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Djokovic's argument moves to higher court
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Djokovic's argument moves to higher court

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Australian Open Djokovic

Defending men’s champion Serbia’s Novak Djokovic practices on Margaret Court Arena ahead of the Australian Open tennis championship in Melbourne, Australia, Thursday, Jan. 13, 2022. AP Photo/Mark Baker)

MELBOURNE, Australia — Novak Djokovic’s effort to play in the Australian Open despite being unvaccinated for COVID-19 moved to a higher court Saturday as the No. 1-ranked tennis player appealed the second cancellation of his visa.

Djokovic was not seen on the online feed available to the public for the 15-minute procedural hearing, which began just two days before he is scheduled to play his first match of 2022 at Melbourne Park.

Judge David O’Callaghan ruled that lawyers representing Djokovic and the government would need to submit written arguments later Saturday and scheduled another hearing for Sunday morning.

Immigration Minister Alex Hawke blocked the 34-year-old Serb’s visa, which was originally revoked when he landed at a Melbourne airport last week. But it was restored Monday by a judge on procedural grounds, because Djokovic was not allowed to have a lawyer with him at the airport.

As the latest appeal began Friday night, Djokovic remained free, but the plan was for him to effectively return to immigration detention when he met with Australian Border Force officials Saturday morning.

Deportation from Australia can lead to a three-year ban on returning to the country, although that may be waived, depending on the circumstances.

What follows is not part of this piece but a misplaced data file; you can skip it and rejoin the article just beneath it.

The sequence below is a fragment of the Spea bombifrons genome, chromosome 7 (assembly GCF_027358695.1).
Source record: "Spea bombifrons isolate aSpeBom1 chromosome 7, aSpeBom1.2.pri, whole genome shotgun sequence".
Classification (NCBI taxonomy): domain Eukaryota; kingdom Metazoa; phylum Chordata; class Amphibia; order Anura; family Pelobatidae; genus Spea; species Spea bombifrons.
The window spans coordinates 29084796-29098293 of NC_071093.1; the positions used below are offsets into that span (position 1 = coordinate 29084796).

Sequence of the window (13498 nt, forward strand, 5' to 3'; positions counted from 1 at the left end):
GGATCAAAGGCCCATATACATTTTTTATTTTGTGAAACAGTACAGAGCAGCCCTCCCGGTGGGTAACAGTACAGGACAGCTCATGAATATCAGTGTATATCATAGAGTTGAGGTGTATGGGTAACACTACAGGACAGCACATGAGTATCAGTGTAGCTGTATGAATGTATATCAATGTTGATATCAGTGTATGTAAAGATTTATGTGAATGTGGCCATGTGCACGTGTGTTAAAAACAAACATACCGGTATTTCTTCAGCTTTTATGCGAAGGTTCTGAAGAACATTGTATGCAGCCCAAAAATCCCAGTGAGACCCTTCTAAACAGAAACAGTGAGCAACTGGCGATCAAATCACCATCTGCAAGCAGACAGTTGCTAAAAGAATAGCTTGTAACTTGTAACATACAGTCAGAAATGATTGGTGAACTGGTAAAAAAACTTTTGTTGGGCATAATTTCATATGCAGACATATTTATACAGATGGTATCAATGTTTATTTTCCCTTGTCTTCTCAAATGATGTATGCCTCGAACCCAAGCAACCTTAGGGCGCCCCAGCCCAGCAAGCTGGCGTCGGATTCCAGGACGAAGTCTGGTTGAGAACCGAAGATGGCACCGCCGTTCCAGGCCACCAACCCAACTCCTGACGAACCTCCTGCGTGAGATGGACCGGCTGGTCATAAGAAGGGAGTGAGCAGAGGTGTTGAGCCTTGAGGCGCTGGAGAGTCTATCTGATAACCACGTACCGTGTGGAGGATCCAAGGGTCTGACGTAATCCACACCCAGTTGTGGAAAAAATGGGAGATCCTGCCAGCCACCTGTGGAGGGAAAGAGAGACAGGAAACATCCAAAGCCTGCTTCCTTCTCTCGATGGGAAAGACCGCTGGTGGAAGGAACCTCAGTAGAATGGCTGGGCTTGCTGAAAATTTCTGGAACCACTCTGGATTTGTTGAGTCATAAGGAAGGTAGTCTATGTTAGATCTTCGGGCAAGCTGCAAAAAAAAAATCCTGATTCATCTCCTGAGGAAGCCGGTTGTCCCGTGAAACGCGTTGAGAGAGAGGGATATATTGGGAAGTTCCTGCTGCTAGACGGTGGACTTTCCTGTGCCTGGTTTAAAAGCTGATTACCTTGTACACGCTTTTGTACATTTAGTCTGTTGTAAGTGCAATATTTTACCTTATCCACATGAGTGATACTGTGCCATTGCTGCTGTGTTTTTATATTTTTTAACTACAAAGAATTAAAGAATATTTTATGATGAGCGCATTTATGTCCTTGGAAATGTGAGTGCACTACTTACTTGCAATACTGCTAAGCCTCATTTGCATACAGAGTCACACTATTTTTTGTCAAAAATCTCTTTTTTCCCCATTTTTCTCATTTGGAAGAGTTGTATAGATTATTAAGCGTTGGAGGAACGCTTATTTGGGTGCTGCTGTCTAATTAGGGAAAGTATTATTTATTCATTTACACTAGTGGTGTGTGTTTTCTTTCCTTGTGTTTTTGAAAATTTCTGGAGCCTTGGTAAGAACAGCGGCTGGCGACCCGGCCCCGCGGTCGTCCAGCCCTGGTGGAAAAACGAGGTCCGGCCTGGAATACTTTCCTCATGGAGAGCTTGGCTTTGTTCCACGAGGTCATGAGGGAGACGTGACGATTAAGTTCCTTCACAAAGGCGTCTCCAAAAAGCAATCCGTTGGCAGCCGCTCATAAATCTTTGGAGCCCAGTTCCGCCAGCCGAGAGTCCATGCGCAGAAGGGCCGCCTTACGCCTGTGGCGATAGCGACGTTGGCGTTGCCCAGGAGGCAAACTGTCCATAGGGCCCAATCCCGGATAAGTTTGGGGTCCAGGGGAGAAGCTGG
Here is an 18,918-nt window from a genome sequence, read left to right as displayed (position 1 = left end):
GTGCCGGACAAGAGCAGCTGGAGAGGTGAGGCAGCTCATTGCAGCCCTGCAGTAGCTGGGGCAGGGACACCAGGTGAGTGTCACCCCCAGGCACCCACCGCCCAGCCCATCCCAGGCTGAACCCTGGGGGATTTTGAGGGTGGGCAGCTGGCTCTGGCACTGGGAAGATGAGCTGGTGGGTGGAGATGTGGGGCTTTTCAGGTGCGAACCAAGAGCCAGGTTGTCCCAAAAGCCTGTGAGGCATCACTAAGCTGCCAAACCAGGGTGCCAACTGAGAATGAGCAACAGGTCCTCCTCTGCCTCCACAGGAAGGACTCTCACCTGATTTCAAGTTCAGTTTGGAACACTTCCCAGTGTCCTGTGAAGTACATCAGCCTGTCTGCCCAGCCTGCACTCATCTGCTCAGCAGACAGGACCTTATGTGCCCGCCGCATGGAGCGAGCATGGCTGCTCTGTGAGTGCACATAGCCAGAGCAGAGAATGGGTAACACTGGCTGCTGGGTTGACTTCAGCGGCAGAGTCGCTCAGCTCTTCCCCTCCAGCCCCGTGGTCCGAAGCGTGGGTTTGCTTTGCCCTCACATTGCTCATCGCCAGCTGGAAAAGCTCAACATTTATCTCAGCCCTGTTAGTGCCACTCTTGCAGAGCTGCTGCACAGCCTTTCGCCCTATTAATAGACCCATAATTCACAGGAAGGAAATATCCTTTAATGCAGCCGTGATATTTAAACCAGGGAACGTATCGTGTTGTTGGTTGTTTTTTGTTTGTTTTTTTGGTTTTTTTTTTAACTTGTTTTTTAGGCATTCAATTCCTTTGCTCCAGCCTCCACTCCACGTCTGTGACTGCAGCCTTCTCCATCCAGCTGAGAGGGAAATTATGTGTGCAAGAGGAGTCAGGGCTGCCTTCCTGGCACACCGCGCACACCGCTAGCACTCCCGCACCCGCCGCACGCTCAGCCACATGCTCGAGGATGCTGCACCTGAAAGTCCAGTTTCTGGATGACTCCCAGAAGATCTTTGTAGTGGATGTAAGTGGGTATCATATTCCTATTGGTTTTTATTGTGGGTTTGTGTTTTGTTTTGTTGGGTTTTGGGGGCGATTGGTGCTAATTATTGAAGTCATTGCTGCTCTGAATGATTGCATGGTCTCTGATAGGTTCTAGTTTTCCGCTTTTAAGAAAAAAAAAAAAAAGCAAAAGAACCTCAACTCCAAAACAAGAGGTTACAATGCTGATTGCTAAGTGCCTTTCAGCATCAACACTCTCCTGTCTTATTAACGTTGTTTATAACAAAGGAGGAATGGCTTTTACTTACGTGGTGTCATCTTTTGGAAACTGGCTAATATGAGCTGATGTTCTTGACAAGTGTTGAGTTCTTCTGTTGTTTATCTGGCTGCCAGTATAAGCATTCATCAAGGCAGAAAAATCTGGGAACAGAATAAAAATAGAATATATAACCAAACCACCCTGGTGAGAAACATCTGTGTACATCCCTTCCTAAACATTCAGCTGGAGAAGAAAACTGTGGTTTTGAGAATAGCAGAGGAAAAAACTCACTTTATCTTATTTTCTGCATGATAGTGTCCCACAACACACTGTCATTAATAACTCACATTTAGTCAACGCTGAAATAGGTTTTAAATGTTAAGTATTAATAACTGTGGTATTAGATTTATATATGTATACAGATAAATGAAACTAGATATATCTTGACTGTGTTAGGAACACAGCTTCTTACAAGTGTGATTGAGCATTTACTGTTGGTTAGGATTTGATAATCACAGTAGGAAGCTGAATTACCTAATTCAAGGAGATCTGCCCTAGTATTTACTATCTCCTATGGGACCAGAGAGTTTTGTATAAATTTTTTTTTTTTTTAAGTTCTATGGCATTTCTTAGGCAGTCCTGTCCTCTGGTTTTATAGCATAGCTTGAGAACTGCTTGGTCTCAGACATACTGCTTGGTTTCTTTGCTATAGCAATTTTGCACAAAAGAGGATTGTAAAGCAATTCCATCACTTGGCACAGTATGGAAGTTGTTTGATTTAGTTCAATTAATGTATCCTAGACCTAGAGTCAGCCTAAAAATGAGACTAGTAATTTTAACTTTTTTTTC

Djokovic has a record nine Australian Open titles, including the past three in a row, part of his overall Grand Slam haul of 20 championships. He is tied with Rafael Nadal and Roger Federer for the most by a man in history.

Djokovic has acknowledged that his travel declaration was incorrect because it failed to indicate that he had been in multiple countries over the two weeks before his arrival in Australia. His supporters in Serbia have been dismayed by the visa cancellations.

In a post on social media Wednesday that constituted his most extensive public comments on the whole episode, Djokovic blamed his agent for checking the wrong box on the form, calling it “a human error and certainly not deliberate.”

In that same post, Djokovic said he went ahead with an interview and a photo shoot with a French newspaper in Serbia despite knowing he had tested positive for COVID-19 two days earlier. Djokovic has been attempting to use what he says was a positive test taken on Dec. 16 to justify a medical exemption that would allow him to skirt the vaccine requirement.

Hawke said he canceled the visa on “health and good order grounds, on the basis that it was in the public interest to do so.”

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